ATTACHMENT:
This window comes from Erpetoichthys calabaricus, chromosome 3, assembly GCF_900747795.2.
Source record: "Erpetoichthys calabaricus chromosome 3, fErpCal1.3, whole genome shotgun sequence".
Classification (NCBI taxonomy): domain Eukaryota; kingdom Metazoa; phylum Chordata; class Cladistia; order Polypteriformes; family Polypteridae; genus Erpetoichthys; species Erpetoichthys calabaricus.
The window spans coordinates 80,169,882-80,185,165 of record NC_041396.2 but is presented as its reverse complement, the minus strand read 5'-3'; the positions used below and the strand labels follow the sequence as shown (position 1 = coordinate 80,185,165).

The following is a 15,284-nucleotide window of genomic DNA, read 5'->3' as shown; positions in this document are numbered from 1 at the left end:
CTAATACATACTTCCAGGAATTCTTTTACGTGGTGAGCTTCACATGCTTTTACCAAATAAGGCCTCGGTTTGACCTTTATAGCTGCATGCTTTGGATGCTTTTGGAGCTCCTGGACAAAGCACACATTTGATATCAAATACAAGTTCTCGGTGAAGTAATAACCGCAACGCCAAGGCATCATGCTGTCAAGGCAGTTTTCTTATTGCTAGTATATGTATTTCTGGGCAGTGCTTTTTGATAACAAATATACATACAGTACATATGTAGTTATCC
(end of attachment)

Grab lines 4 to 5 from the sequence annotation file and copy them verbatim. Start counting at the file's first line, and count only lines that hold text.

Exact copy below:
The window spans coordinates 80,169,882-80,185,165 of record NC_041396.2 but is presented as its reverse complement, the minus strand read 5'-3'; the positions used below and the strand labels follow the sequence as shown (position 1 = coordinate 80,185,165).

The following is a 15,284-nucleotide window of genomic DNA, read 5'->3' as shown; positions in this document are numbered from 1 at the left end: